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What Causes Ginny Plant Leaves to Curl?

Updated: April 13, 2022

Ginny plants, also known as spiderworts or wandering Jew, are popular houseplants due to their easy care and beautiful foliage. However, one common issue that many Ginny plant owners face is curled leaves. Curled leaves can be a sign of several problems, from environmental factors to pests and diseases. In this article, we will explore the different causes of curled Ginny plant leaves and how to fix them.

Environmental Factors

Low Humidity

Ginny plants are native to tropical regions and thrive in high humidity environments. If the air in your home is too dry, the leaves of your Ginny plant may start curling up as a sign of stress. To increase humidity levels, you can use a humidifier or place a tray of water near your plant. You can also mist the leaves with water regularly.


Overwatering can cause root rot, which can lead to curled and yellowing leaves. If you notice that the soil is constantly wet or the pot does not have drainage holes, it may be time to repot your Ginny plant in new soil with proper drainage.


Underwatering can also cause Ginny plant leaves to curl. When the soil is too dry, the plant will start to lose moisture from its leaves, causing them to curl up in an attempt to conserve water. To avoid underwatering, make sure to water your Ginny plant regularly and check the soil moisture level before watering.

Extreme Temperatures

Ginny plants prefer temperatures between 60-75°F (15-24°C). Exposure to temperatures outside of this range can cause stress on the plant and lead to curled leaves. Avoid placing your Ginny plant near drafty windows, air conditioning units, or heating vents.

Pest Infestations

Spider Mites

Spider mites are tiny pests that appear as small dots on the underside of leaves. They feed on plant sap, causing damage and curling of the leaves. To get rid of spider mites, you can spray the plant with insecticidal soap or neem oil. You can also wipe down the leaves with a damp cloth to remove any visible pests.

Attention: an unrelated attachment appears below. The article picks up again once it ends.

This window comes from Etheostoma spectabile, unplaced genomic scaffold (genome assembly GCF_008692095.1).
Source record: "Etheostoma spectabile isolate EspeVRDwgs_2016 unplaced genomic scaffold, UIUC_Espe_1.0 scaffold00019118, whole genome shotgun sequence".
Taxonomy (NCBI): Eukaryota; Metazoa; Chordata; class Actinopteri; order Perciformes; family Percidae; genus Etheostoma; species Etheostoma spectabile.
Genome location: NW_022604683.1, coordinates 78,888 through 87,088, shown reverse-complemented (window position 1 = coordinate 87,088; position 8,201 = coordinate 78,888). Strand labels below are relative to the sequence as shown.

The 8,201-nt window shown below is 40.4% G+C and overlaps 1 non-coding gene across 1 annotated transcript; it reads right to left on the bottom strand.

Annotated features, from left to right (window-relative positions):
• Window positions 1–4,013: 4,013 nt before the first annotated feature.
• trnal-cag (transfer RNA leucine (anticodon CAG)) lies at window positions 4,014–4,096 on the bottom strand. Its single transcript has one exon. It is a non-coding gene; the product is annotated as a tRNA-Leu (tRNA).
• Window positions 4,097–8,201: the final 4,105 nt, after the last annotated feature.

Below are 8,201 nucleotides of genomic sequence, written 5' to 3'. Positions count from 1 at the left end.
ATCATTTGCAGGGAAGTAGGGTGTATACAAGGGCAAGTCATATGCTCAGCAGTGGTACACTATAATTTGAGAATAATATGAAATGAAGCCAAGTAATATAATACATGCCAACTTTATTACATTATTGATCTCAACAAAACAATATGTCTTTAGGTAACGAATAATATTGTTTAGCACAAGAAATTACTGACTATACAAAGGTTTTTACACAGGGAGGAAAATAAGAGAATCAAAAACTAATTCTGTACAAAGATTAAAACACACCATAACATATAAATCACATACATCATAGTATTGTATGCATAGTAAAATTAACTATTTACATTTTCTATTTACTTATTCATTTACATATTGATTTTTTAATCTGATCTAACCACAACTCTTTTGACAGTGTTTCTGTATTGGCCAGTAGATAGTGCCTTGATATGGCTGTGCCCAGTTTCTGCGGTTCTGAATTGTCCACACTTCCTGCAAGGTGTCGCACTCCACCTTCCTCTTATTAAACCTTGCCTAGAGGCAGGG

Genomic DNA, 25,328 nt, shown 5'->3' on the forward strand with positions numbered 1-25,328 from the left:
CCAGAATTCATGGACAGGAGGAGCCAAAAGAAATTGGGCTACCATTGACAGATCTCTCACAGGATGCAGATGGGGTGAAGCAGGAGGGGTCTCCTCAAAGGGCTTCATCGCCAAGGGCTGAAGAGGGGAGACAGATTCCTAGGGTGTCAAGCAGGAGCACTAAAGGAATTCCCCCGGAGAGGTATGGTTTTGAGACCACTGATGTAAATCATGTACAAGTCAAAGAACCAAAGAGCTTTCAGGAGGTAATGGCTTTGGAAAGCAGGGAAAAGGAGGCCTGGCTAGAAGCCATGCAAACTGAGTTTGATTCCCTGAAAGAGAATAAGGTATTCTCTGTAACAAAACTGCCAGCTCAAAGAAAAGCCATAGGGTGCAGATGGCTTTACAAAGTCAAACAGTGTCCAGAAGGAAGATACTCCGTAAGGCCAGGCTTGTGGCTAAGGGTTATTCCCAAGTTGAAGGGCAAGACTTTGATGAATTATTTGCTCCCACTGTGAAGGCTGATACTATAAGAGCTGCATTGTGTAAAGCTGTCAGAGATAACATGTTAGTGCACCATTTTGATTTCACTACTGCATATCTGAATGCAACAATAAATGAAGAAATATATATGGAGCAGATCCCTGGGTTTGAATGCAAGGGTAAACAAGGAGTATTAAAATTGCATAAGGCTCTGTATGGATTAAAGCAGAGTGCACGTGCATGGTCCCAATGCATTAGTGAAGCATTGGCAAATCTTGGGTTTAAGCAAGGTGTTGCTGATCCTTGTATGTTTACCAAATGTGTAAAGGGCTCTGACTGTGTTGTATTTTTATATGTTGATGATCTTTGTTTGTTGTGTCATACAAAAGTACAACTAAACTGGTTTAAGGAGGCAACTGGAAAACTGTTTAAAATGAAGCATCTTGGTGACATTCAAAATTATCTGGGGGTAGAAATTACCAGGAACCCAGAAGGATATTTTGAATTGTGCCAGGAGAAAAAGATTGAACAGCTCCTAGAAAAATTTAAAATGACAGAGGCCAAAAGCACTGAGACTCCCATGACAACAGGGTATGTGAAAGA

Mealybugs are another common pest that can infest Ginny plants. They appear as white, cotton-like clusters on the leaves and stems. Mealybugs feed on plant sap, causing yellowing and curling of the leaves. To get rid of mealybugs, you can use a cotton swab dipped in rubbing alcohol to remove them from the leaves or spray the plant with insecticidal soap.


Leaf Spot

Leaf spot is a fungal disease that causes circular brown spots on the leaves, which can lead to curling and yellowing of the affected foliage. To treat leaf spot, remove any affected leaves and apply a fungicide to prevent the spread of the disease.

Root Rot

Root rot is a fungal disease that occurs due to overwatering, causing the roots to rot and leading to curled and yellowed leaves. To treat root rot, repot your Ginny plant in fresh soil with proper drainage and reduce watering frequency.


Can Ginny plants recover from curled leaves?

Yes, Ginny plants can recover from curled leaves if the underlying issue is addressed. Once you identify the cause of curled leaves, take the necessary steps to fix the problem and allow time for new healthy foliage to grow.

How often should I water my Ginny plant?

Ginny plants prefer moist soil but can suffer from overwatering. Water your Ginny plant when the top inch of soil feels dry to the touch. Make sure not to let the soil dry out completely between waterings.

Should I fertilize my Ginny plant?

Yes, fertilizing your Ginny plant every 2-4 weeks during the growing season can help promote healthy growth and foliage. Use a balanced fertilizer with equal parts nitrogen, phosphorus, and potassium.

In conclusion, curled Ginny plant leaves can be a sign of several problems, from environmental factors to pests and diseases. By identifying the cause of curled leaves and taking the necessary steps to fix the issue, you can help your Ginny plant thrive and maintain its beautiful foliage.